At the grassroots, however, something very different occurs. Because labor unions, which still command over 16 million members in the United States (ref. U.S. Census, Bureau of Labor Statistics), nearly always give money to union-friendly Democratic candidates and issues. If you estimate the average annual dues of a union member at $500 per year, this means unions in America have over $8.0 billion per year that they can spend any way they please. There is simply no source of grassroots political fundraising that comes anywhere close to the financial power of unions, and unlike every other grassroots political fundraising entity in America, union compel their members to pay union fees, which in effect means they compel their members to support their political activity. Our own analysis, Public Sector Unions and Political Spending, estimates that public sector unions in California spend over $250 million per year on political activity. The idea that any competing interest comes even close to that is absurd.

Hoffa goes on to suggest that “government employees did not blow a hole in any state budget…” He points out as an example that “the typical public employee’s pension is only $19,000 per year.” This is all simply inaccurate. Using California as an example, here is the true figure for pensions as reported by Daniel Borenstein in his February 5th column in the Contra Costa Times entitled “Public employee pensions much higher than advertised:”

“In fact, CalPERS data shows the average career public employee, who put in at least 30 years of service and retired in the 2008-09 fiscal year, collected a starting pension of $67,000 a year, or 2.5 times the advertised figure. The higher number is buried deep in the retirement system’s financial statement and never makes it to the promotional material CalPERS hands out.”

As for compensation, as noted in our post of February 9th, entitled “What Percent of California’s State Budget is Employee Compensation?” the average total compensation for a worker employed by the state of California is $106,000 per year, before increasing their pension contribution to reflect the higher contributions necessary to keep those funds solvent under the current benefit formulas. At least two-thirds of California’s state budget is to cover personnel costs.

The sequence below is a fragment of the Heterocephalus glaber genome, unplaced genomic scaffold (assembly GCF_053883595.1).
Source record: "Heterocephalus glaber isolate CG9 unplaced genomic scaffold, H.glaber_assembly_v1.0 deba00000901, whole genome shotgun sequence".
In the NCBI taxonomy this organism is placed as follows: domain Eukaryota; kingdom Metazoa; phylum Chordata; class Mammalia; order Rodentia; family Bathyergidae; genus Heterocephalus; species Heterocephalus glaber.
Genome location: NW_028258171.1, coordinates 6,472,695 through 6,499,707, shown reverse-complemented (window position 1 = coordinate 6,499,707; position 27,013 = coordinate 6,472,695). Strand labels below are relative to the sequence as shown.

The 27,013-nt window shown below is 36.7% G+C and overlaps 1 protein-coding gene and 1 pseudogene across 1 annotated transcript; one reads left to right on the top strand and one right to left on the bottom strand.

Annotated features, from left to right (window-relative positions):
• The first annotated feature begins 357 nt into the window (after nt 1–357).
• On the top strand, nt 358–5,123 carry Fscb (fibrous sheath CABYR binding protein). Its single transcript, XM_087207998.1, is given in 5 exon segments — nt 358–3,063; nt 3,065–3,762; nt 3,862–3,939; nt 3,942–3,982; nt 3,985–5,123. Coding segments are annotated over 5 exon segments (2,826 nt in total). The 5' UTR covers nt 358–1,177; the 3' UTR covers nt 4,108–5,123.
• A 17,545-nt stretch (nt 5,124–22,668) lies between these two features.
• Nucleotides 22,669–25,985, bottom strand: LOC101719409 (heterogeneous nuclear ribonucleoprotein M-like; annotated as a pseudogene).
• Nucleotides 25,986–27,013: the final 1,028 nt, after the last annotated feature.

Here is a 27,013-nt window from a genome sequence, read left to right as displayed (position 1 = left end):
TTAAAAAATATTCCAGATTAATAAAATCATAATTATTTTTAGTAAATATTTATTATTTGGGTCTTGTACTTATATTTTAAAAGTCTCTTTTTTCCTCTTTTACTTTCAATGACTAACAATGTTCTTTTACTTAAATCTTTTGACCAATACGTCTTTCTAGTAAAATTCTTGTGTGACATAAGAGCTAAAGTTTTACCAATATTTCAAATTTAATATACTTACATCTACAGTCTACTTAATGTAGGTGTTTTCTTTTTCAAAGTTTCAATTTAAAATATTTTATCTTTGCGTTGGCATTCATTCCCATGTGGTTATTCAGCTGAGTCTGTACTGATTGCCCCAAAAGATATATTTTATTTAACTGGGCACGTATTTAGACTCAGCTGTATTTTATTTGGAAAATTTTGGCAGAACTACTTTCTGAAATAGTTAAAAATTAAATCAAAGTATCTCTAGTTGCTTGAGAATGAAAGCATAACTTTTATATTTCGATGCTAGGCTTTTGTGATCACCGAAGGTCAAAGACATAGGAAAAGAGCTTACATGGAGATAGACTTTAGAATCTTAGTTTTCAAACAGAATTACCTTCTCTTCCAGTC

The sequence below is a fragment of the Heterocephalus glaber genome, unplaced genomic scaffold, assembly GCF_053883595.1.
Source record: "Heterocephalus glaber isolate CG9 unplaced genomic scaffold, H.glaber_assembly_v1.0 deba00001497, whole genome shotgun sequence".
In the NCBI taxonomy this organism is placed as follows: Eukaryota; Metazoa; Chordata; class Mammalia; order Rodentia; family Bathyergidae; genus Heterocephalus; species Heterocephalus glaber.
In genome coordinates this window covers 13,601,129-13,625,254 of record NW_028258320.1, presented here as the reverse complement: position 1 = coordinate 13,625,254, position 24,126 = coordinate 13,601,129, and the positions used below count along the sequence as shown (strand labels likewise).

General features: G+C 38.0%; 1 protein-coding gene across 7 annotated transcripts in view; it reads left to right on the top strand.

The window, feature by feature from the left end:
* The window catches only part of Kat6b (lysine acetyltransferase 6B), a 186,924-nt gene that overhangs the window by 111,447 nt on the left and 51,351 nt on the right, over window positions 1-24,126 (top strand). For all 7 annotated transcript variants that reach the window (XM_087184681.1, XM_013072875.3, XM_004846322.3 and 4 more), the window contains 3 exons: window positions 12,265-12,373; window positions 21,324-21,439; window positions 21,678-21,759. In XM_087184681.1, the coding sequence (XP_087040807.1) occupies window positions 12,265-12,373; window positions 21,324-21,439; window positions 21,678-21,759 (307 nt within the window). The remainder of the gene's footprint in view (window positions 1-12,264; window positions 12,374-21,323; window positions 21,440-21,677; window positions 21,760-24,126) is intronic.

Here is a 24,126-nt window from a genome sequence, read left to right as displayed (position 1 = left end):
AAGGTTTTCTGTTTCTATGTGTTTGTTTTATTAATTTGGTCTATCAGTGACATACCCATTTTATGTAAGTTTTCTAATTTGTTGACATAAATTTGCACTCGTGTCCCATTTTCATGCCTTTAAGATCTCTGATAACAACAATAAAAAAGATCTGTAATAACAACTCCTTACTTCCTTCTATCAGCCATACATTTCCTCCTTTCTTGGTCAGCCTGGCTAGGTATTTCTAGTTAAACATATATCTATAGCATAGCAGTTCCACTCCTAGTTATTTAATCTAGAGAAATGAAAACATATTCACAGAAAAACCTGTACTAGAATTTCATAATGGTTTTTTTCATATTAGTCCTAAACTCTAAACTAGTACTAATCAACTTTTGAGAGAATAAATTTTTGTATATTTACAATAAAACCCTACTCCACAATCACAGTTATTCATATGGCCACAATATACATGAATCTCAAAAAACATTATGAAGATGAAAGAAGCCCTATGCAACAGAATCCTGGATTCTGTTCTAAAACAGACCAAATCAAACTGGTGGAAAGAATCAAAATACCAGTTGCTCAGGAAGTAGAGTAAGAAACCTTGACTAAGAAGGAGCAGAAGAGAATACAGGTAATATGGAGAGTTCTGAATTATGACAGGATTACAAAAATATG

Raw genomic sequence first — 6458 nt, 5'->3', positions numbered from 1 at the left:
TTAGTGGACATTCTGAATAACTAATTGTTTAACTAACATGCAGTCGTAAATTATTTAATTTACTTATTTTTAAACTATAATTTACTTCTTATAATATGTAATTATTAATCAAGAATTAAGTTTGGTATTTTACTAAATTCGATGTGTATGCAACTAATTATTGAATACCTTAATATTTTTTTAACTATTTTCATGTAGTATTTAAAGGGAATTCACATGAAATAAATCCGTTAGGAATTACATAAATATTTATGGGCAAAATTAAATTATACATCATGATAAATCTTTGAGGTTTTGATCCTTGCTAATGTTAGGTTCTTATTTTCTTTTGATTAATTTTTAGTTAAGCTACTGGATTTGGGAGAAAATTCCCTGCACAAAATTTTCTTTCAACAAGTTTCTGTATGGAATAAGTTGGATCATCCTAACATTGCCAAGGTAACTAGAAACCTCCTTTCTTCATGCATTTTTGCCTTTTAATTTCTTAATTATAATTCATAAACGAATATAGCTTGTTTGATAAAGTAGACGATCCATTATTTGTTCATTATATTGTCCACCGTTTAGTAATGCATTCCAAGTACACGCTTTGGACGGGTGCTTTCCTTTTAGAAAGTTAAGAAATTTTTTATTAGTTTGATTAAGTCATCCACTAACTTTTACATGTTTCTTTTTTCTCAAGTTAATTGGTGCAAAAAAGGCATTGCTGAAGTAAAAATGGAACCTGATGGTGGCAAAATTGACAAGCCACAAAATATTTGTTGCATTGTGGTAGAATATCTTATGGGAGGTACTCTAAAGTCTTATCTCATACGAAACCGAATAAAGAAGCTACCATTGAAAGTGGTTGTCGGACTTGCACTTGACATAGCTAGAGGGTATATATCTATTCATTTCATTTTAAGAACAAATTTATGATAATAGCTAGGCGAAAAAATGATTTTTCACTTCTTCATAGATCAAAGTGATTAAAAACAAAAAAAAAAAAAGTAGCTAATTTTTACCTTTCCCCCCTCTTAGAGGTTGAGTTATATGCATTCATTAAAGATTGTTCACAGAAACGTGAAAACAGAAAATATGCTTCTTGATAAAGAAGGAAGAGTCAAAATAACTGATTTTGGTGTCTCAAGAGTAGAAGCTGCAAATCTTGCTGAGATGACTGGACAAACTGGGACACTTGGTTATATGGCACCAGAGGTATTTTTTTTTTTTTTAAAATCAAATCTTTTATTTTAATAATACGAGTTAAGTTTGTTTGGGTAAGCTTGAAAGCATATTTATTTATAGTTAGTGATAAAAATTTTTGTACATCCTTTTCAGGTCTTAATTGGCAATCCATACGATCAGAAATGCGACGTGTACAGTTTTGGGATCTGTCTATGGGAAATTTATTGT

In his editorial, Hoffa apparently believes the real culprit in America’s current ills is Wall Street. Well there certainly is blame to go around, and Wall Street shouldn’t be spared. As Hoffa puts it:

“Public employees didn’t create a huge housing bubble. Wall Street did that. And public employees didn’t cause the Great Recession through reckless speculation. Wall Street did that, too. State governments didn’t get $3 trillion dollars in loans from the Federal Reserve and profit from those loans by relending them. Again, that was Wall Street.”

Taking Hoffa’s three points about Wall Street one at a time: (1) Failure to regulate mortgage lending was indeed the primary reason for the housing bubble – but public agencies, thirsting for the income tax and property tax revenue, had no incentive to pull the plug, and they didn’t. They did, however, use the unsustainable increase in tax revenues as their pretext for unprecedented, ridiculous increases in their public employee compensation packages. (2) As for “reckless speculation,” who does Mr. Hoffa think provides the backbone of funding to Wall Street for their gambling escapades? There is no source of new money pouring into Wall Street that begins to match the monies coming from public employee pension funds. These funds, which in aggregate manage trillions in assets, are under severe and unrelenting pressure to deliver higher returns than are possible over the long-term. “Reckless speculation” is largely driven by Wall Street’s incestuous, unhealthy partnership with public sector unions. (3) And as for those “trillions in loans from the federal reserve,” most of that borrowed money went to preserve public sector jobs at their inflated rates of compensation.